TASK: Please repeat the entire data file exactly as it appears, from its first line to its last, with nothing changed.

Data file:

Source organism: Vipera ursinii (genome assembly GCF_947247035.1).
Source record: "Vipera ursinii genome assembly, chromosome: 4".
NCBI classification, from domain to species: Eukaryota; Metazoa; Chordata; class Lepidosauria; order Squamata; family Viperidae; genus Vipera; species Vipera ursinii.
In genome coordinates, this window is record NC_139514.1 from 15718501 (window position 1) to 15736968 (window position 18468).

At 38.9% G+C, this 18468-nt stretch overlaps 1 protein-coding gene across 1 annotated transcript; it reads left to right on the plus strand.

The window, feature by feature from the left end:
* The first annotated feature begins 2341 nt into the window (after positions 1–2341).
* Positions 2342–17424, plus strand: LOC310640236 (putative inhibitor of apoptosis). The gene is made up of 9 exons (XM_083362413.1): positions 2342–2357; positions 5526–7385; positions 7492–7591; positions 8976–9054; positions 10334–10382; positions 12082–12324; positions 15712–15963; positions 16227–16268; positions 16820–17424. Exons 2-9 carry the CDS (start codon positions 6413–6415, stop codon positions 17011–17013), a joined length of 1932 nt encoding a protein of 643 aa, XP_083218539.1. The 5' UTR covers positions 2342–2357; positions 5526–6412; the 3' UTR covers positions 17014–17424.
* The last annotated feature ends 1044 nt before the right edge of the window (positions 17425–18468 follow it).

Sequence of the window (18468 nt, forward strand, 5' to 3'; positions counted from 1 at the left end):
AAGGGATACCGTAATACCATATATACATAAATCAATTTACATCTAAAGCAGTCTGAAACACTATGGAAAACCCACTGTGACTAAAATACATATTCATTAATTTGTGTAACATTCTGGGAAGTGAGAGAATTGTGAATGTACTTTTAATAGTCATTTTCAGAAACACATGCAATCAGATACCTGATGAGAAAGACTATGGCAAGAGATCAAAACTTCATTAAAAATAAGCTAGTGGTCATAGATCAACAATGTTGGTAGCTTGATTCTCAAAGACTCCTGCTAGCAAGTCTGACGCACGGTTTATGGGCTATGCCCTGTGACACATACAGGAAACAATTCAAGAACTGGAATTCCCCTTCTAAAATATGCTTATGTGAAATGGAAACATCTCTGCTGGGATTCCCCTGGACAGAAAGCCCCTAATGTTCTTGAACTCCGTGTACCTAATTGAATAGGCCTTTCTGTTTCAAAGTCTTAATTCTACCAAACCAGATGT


Source organism: Vipera ursinii (genome assembly GCF_947247035.1).
Source record: "Vipera ursinii genome assembly, chromosome: 4".
NCBI classification, from domain to species: Eukaryota; Metazoa; Chordata; class Lepidosauria; order Squamata; family Viperidae; genus Vipera; species Vipera ursinii.
In genome coordinates, this window is record NC_139514.1 from 15718501 (window position 1) to 15736968 (window position 18468).

At 38.9% G+C, this 18468-nt stretch overlaps 1 protein-coding gene across 1 annotated transcript; it reads left to right on the plus strand.

The window, feature by feature from the left end:
* The first annotated feature begins 2341 nt into the window (after positions 1–2341).
* Positions 2342–17424, plus strand: LOC310640236 (putative inhibitor of apoptosis). The gene is made up of 9 exons (XM_083362413.1): positions 2342–2357; positions 5526–7385; positions 7492–7591; positions 8976–9054; positions 10334–10382; positions 12082–12324; positions 15712–15963; positions 16227–16268; positions 16820–17424. Exons 2-9 carry the CDS (start codon positions 6413–6415, stop codon positions 17011–17013), a joined length of 1932 nt encoding a protein of 643 aa, XP_083218539.1. The 5' UTR covers positions 2342–2357; positions 5526–6412; the 3' UTR covers positions 17014–17424.
* The last annotated feature ends 1044 nt before the right edge of the window (positions 17425–18468 follow it).

Sequence of the window (18468 nt, forward strand, 5' to 3'; positions counted from 1 at the left end):
AAGGGATACCGTAATACCATATATACATAAATCAATTTACATCTAAAGCAGTCTGAAACACTATGGAAAACCCACTGTGACTAAAATACATATTCATTAATTTGTGTAACATTCTGGGAAGTGAGAGAATTGTGAATGTACTTTTAATAGTCATTTTCAGAAACACATGCAATCAGATACCTGATGAGAAAGACTATGGCAAGAGATCAAAACTTCATTAAAAATAAGCTAGTGGTCATAGATCAACAATGTTGGTAGCTTGATTCTCAAAGACTCCTGCTAGCAAGTCTGACGCACGGTTTATGGGCTATGCCCTGTGACACATACAGGAAACAATTCAAGAACTGGAATTCCCCTTCTAAAATATGCTTATGTGAAATGGAAACATCTCTGCTGGGATTCCCCTGGACAGAAAGCCCCTAATGTTCTTGAACTCCGTGTACCTAATTGAATAGGCCTTTCTGTTTCAAAGTCTTAATTCTACCAAACCAGATGT